Scientists meet to save Lascaux cave from fungus
PARIS – Geologists, biologists and other scientists convened Thursday in Paris to discuss how to stop the spread of fungus stains — aggravated by global warming — that threaten France's prehistoric Lascaux cave drawings.
Black stains have spread across the cave's prehistoric murals of bulls, felines and other images, and scientists have been hard-pressed to halt the fungal creep.
It's the stuff of legends: an elite secret society that includes what would become some of the most powerful men of the 20th century allegedly invading the grave of an Apache chief to steal his skull for fraternal rituals. It's also the stuff of a new lawsuit filed Tuesday by descendants of that Apache chief.
On the 100th anniversary of the death of Geronimo, 20 of his blood relatives have asked the courts to force Yale University and the school's secret organization, Skull and Bones, to release his remains for return to his native land and a proper burial.
Anthropologist Ana Mariella Bacigalupo traces her main research interest—the Mapuche shaman of southern Chile—all the way back to a childhood spent growing up in countries across South America.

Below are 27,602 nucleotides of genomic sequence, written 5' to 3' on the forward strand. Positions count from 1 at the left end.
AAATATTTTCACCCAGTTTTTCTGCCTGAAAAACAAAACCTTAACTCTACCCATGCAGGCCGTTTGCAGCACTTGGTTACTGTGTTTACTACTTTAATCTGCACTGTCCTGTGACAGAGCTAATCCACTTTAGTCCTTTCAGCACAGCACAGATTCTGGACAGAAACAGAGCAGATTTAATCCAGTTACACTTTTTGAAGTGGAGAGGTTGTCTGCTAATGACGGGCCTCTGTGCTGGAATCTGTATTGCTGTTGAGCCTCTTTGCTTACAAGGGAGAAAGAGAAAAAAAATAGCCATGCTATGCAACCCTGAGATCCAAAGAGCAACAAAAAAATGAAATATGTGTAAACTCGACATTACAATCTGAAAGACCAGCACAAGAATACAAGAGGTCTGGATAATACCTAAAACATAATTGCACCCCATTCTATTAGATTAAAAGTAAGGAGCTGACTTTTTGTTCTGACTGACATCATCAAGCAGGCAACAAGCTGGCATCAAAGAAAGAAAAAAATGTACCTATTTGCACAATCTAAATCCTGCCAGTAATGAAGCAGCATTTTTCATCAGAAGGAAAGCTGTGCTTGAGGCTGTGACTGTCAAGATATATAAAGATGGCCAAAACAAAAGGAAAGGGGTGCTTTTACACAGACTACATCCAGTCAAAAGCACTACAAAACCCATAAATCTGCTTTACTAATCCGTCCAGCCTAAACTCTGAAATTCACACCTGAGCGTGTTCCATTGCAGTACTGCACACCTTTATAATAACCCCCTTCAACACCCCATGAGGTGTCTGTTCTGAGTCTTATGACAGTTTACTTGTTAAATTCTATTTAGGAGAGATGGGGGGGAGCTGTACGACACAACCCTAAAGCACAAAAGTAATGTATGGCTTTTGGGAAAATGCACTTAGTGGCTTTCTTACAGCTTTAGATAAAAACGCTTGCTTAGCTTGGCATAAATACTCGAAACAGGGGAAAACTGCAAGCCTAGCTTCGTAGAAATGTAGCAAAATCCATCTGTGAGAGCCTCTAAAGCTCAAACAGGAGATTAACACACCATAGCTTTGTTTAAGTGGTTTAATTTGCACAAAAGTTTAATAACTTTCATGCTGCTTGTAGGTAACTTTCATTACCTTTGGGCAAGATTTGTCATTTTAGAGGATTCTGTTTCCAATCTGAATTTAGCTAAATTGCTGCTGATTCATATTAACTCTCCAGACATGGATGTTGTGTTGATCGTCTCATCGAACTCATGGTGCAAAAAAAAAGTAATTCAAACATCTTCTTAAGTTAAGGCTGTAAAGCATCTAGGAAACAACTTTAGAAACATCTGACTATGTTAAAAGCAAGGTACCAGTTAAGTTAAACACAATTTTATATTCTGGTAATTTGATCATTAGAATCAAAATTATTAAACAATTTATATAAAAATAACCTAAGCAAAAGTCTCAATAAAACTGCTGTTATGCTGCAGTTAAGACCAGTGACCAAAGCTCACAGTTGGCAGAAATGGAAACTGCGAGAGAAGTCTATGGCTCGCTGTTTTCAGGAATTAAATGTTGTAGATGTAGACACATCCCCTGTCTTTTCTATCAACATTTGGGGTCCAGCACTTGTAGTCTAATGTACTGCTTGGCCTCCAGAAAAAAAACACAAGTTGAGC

An associate professor in the Department of Anthropology, College of Arts and Sciences, Bacigalupo says her grandfather owned a farm in Argentina that was run by a foreman whose brother later became head of a Mapuche Indian community. It was this contact that led to her lifelong interest in the indigenous people of Chile.
Unlike the Mayans or the Incas, the Mapuches never inspired a Mel Gibson or Indiana Jones movie.
But this indigenous group little known outside South America boasts an amazing breadth of history and culture being explored in an exhibition at the Americas Society until April 18.
"For more than 300 years the Mapuche successfully resisted colonization," says guest curator Thomas Dillehay, referring to a period from the mid 1500s to the mid 1890s.
"That is longer than any indigenous society in American history."
Patty Webster is not a medical professional.
But one day, while working as a tour guide in the Peruvian Amazon rainforest, she found herself using a traveler's sewing kit to close a wound on a boy from a local village.
Word had long since gotten around among the people in this woefully underserved area that the young American was handy with a first-aid kit and willing to help them.